Asian shares trade mixed with earnings, regional tensions
TOKYO (AP) — Asian shares were mixed Wednesday as investors watched for upcoming earnings reports and other indicators on how inflationary pressures might be denting global growth.
Japan’s benchmark Nikkei 225 was virtually unchanged in morning trading, inching up less than 0.1% to 27,446.91. Australia’s S&P/ASX 200 edged up 0.1% to 7,266.90.
Hong Kong’s Hang Seng jumped 3.0% to 20,379.03, as the lifting of its mask mandate kicked in, ending the city’s last major restriction imposed during the COVID-19 pandemic.
Hong Kong’s chief executive, John Lee, announced Tuesday that masks will no longer be required both outdoors and indoors, but some high-risk areas including hospitals and elderly homes can still require their use.
The Shanghai Composite added 0.8% to 3,304.20. South Korean markets were closed for a national holiday.
Investors are watching for regional trends after China’s reopening from COVID-19-related restrictions, which might be counteracted by tensions that from sinking U.S.-China relations.
They’re also keeping an eye on Wall Street and earnings data. Most companies have already reported their results for the last three months of 2022, but several big-name retailers are still on the schedule for this week.
“The consumer and inflation are in focus over the next few days. After last week’s drubbing among retail stocks, the worst since June last year, some upbeat earnings results from Target should buoy the group,” said Brian Overby, senior market strategist at Ally, while warning that more volatility may be in store later this week.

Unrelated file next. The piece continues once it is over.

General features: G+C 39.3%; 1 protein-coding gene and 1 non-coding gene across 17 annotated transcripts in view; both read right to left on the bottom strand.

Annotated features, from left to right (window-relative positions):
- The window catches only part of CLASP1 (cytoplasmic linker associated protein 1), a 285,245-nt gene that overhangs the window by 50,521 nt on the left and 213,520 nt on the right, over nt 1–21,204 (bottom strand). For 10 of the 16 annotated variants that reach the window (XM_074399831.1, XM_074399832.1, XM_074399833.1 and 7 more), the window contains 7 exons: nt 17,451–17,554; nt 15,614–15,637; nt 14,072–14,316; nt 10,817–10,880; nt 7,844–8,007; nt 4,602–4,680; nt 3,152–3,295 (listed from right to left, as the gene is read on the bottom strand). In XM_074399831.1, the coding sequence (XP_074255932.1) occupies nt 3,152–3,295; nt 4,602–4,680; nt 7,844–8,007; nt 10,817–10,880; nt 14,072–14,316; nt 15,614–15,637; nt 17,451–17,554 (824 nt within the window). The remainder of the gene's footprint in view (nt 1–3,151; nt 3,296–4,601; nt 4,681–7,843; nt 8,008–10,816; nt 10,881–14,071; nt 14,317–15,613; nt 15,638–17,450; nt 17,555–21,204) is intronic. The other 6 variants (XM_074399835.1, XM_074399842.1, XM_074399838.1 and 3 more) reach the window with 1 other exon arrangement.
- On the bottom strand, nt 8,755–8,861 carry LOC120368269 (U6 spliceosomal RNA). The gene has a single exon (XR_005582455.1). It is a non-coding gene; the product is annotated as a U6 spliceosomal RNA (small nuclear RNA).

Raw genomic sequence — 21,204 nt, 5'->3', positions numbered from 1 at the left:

A frigid February for Wall Street closed out with more losses on Tuesday, with the S&P 500 falling 0.3% to to 3,970.15, locking in a loss of 2.6% for the month. The Dow fell 232.39 to 32,656.70, and the Nasdaq dropped 11.44 to 11,455.54. Both also sank over the month.
After a strong start to the year bolstered by hopes that inflation was on the way down, Wall Street shifted into reverse in February. A stream of data showed inflation and the overall economy are remaining more resilient than expected. That’s forced investors to raise their forecasts for how high the Federal Reserve will take interest rates and how long it will keep them there.
High rates can drive down inflation, but they also raise the risk of a recession down the line because they hurt the economy. They also drag on prices for stocks and other investments.
Heightened expectations for rates sent yields jumping in the bond market Tuesday. The yield on the 10-year Treasury held steady at 3.92%. It helps set rates for mortgages and other loans that shape the economy’s health, and still near its highest level since November. The two-year yield, which moves more on expectations for Fed action, ticked up to 4.81% from 4.78%. It’s near its highest level since 2007.
Reports on the economy released Tuesday showed some slight cracks. One said that confidence among U.S. consumers unexpectedly fell in February. Another said that manufacturing in the Chicago region weakened by more than expected.
In energy trading, benchmark U.S. crude added 43 cents to $77.48 a barrel. Brent crude, the international standard, rose $0.44 to $83.89 a barrel.
In currency trading, the U.S. dollar inched up to $136.40 Japanese yen from $136.20 yen. The euro stood unchanged at $1.0583.
AP Business Writer Stan Choe contributed.